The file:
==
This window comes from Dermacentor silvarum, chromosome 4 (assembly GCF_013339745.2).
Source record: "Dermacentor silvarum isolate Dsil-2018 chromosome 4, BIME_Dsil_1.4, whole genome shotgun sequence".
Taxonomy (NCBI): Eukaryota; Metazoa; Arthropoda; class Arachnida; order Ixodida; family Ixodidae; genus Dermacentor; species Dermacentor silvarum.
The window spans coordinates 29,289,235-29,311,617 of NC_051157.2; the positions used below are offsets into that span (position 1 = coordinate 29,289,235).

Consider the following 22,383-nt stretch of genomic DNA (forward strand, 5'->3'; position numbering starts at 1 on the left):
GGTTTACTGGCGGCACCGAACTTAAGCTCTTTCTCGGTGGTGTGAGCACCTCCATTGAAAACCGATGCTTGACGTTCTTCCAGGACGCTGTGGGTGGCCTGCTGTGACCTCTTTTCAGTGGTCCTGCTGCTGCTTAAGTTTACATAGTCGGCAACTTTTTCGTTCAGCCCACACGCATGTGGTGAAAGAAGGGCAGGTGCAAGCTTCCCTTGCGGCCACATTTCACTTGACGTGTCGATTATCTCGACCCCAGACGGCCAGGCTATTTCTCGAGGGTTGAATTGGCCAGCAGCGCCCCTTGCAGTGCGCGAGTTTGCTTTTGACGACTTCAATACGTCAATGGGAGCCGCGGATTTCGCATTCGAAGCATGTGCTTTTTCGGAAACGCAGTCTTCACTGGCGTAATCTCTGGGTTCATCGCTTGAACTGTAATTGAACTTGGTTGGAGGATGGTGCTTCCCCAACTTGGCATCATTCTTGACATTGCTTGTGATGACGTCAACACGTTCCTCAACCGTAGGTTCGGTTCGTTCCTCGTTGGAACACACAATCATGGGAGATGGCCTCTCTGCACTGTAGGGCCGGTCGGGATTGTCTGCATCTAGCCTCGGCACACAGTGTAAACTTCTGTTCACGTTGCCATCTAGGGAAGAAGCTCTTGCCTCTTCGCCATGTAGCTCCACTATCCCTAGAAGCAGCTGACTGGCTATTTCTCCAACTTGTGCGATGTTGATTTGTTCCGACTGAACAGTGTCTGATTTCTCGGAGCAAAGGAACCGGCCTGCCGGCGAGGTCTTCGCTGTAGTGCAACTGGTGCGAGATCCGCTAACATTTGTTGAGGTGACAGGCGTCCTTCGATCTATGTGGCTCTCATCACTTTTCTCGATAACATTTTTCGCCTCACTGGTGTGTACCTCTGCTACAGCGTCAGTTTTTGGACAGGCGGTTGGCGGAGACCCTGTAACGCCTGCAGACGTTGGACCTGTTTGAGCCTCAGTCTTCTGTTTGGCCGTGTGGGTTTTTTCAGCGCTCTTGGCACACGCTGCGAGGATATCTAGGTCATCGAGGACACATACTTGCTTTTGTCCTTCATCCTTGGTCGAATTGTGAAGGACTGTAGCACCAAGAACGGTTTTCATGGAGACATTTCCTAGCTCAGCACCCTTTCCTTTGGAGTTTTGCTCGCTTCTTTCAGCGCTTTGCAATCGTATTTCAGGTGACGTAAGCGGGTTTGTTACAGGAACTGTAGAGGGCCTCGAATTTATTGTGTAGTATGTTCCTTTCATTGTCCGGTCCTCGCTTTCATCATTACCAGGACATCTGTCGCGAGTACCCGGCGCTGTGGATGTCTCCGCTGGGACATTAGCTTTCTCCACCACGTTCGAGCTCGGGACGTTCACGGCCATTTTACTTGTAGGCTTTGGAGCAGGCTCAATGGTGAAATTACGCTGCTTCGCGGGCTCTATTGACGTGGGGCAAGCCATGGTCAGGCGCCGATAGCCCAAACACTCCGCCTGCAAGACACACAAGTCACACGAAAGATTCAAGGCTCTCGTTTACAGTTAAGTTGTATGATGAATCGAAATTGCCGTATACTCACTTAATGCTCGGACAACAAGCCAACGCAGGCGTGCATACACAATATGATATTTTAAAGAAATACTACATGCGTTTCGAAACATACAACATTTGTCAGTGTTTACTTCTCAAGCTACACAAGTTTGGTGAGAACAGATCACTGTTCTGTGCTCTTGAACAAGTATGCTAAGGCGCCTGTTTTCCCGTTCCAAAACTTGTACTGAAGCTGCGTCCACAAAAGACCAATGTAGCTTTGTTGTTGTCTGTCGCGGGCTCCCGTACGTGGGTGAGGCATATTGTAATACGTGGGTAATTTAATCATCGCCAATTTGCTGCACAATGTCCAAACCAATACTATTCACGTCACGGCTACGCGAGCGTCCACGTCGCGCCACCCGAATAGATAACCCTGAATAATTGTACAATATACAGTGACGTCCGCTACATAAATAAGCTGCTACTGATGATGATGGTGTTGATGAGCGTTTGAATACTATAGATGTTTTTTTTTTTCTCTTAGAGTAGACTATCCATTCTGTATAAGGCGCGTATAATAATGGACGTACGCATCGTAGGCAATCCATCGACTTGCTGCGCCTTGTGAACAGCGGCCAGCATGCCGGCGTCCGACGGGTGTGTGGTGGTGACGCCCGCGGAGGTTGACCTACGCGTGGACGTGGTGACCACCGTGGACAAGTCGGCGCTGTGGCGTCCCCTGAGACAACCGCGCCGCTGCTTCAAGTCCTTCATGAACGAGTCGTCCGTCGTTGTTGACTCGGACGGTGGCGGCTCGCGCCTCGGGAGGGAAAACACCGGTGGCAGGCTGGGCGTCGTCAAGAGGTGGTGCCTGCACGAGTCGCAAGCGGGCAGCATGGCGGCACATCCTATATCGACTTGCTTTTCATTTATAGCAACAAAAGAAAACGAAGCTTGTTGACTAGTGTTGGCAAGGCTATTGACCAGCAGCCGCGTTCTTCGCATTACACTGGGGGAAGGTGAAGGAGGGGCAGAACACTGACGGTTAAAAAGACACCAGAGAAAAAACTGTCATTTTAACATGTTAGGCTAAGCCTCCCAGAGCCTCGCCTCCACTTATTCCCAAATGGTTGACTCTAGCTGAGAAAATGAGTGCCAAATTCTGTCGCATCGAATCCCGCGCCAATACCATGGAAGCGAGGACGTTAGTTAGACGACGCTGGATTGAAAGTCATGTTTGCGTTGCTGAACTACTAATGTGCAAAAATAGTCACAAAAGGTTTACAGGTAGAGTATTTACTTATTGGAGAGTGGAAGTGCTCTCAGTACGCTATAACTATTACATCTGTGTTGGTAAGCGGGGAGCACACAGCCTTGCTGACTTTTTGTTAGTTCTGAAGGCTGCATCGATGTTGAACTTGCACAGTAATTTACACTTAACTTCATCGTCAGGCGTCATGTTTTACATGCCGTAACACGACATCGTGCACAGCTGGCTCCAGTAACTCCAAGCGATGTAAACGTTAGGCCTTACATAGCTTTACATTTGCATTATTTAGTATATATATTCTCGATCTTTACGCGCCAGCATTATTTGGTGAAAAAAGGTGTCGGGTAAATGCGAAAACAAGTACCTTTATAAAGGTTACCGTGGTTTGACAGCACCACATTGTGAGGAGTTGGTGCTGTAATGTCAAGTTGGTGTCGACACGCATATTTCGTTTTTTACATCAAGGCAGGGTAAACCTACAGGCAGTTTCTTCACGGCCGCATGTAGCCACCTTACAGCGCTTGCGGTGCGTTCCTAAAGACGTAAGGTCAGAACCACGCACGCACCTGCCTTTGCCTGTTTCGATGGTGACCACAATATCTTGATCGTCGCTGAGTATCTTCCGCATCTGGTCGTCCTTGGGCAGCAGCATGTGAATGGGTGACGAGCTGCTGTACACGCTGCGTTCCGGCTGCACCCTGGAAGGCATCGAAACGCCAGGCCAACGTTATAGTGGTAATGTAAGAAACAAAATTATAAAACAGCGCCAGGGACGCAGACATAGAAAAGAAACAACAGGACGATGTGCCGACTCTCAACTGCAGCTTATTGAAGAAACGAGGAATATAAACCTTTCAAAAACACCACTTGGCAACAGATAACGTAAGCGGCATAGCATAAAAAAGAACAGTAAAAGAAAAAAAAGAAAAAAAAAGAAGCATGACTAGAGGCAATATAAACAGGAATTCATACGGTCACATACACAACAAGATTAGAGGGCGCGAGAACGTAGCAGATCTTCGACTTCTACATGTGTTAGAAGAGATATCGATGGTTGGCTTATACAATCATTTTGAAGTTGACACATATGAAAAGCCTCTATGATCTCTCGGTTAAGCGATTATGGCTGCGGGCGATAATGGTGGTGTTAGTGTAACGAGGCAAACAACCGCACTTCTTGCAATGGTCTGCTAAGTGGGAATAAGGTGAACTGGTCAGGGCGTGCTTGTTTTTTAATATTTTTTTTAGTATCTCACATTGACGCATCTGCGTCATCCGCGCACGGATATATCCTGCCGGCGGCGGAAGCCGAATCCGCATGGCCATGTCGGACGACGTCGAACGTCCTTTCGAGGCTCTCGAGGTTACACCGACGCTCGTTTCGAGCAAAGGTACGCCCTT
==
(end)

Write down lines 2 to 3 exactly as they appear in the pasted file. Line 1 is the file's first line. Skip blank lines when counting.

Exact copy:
Source record: "Dermacentor silvarum isolate Dsil-2018 chromosome 4, BIME_Dsil_1.4, whole genome shotgun sequence".
Taxonomy (NCBI): Eukaryota; Metazoa; Arthropoda; class Arachnida; order Ixodida; family Ixodidae; genus Dermacentor; species Dermacentor silvarum.